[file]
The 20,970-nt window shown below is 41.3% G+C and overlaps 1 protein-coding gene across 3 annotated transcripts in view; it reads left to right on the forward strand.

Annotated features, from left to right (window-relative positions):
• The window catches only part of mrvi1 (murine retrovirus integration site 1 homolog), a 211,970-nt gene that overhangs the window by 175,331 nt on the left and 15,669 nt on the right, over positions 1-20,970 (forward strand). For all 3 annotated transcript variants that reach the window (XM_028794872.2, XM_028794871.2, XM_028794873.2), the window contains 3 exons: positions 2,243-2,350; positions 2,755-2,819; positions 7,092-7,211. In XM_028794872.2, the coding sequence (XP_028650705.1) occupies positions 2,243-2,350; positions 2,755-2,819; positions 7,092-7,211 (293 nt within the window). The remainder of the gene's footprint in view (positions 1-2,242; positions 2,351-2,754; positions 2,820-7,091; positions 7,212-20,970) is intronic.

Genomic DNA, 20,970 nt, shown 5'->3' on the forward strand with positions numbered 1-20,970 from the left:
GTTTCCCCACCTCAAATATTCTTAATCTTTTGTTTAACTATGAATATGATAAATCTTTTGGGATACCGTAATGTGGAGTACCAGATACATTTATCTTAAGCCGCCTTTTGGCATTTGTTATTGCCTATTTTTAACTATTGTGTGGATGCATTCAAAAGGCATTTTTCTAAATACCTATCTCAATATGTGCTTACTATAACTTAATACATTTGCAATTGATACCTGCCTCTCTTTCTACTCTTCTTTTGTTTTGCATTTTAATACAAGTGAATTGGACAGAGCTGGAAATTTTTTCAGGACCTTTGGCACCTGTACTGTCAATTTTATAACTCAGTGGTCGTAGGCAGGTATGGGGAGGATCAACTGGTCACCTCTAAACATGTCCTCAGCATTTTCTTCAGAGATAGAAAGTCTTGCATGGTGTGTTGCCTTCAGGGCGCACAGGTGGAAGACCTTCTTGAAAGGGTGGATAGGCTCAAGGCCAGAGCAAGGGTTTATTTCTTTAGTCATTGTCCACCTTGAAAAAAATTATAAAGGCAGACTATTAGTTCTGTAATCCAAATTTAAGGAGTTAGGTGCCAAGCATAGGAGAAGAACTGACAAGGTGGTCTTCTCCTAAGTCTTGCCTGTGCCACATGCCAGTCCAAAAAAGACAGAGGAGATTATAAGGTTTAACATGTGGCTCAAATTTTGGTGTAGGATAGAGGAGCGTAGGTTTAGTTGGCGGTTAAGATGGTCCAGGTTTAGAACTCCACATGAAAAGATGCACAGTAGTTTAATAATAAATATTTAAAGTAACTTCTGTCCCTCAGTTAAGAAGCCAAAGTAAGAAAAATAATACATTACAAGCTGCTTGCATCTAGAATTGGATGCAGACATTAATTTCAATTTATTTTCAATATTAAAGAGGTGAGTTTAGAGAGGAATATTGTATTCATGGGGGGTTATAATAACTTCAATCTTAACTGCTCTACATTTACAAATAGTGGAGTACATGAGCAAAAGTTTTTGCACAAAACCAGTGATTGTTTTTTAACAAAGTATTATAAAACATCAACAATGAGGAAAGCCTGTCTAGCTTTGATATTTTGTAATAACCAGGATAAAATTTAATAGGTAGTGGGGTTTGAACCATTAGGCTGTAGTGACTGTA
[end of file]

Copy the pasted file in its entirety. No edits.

The 20,970-nt window shown below is 41.3% G+C and overlaps 1 protein-coding gene across 3 annotated transcripts in view; it reads left to right on the forward strand.

Annotated features, from left to right (window-relative positions):
• The window catches only part of mrvi1 (murine retrovirus integration site 1 homolog), a 211,970-nt gene that overhangs the window by 175,331 nt on the left and 15,669 nt on the right, over positions 1-20,970 (forward strand). For all 3 annotated transcript variants that reach the window (XM_028794872.2, XM_028794871.2, XM_028794873.2), the window contains 3 exons: positions 2,243-2,350; positions 2,755-2,819; positions 7,092-7,211. In XM_028794872.2, the coding sequence (XP_028650705.1) occupies positions 2,243-2,350; positions 2,755-2,819; positions 7,092-7,211 (293 nt within the window). The remainder of the gene's footprint in view (positions 1-2,242; positions 2,351-2,754; positions 2,820-7,091; positions 7,212-20,970) is intronic.

Genomic DNA, 20,970 nt, shown 5'->3' on the forward strand with positions numbered 1-20,970 from the left:
GTTTCCCCACCTCAAATATTCTTAATCTTTTGTTTAACTATGAATATGATAAATCTTTTGGGATACCGTAATGTGGAGTACCAGATACATTTATCTTAAGCCGCCTTTTGGCATTTGTTATTGCCTATTTTTAACTATTGTGTGGATGCATTCAAAAGGCATTTTTCTAAATACCTATCTCAATATGTGCTTACTATAACTTAATACATTTGCAATTGATACCTGCCTCTCTTTCTACTCTTCTTTTGTTTTGCATTTTAATACAAGTGAATTGGACAGAGCTGGAAATTTTTTCAGGACCTTTGGCACCTGTACTGTCAATTTTATAACTCAGTGGTCGTAGGCAGGTATGGGGAGGATCAACTGGTCACCTCTAAACATGTCCTCAGCATTTTCTTCAGAGATAGAAAGTCTTGCATGGTGTGTTGCCTTCAGGGCGCACAGGTGGAAGACCTTCTTGAAAGGGTGGATAGGCTCAAGGCCAGAGCAAGGGTTTATTTCTTTAGTCATTGTCCACCTTGAAAAAAATTATAAAGGCAGACTATTAGTTCTGTAATCCAAATTTAAGGAGTTAGGTGCCAAGCATAGGAGAAGAACTGACAAGGTGGTCTTCTCCTAAGTCTTGCCTGTGCCACATGCCAGTCCAAAAAAGACAGAGGAGATTATAAGGTTTAACATGTGGCTCAAATTTTGGTGTAGGATAGAGGAGCGTAGGTTTAGTTGGCGGTTAAGATGGTCCAGGTTTAGAACTCCACATGAAAAGATGCACAGTAGTTTAATAATAAATATTTAAAGTAACTTCTGTCCCTCAGTTAAGAAGCCAAAGTAAGAAAAATAATACATTACAAGCTGCTTGCATCTAGAATTGGATGCAGACATTAATTTCAATTTATTTTCAATATTAAAGAGGTGAGTTTAGAGAGGAATATTGTATTCATGGGGGGTTATAATAACTTCAATCTTAACTGCTCTACATTTACAAATAGTGGAGTACATGAGCAAAAGTTTTTGCACAAAACCAGTGATTGTTTTTTAACAAAGTATTATAAAACATCAACAATGAGGAAAGCCTGTCTAGCTTTGATATTTTGTAATAACCAGGATAAAATTTAATAGGTAGTGGGGTTTGAACCATTAGGCTGTAGTGACTGTA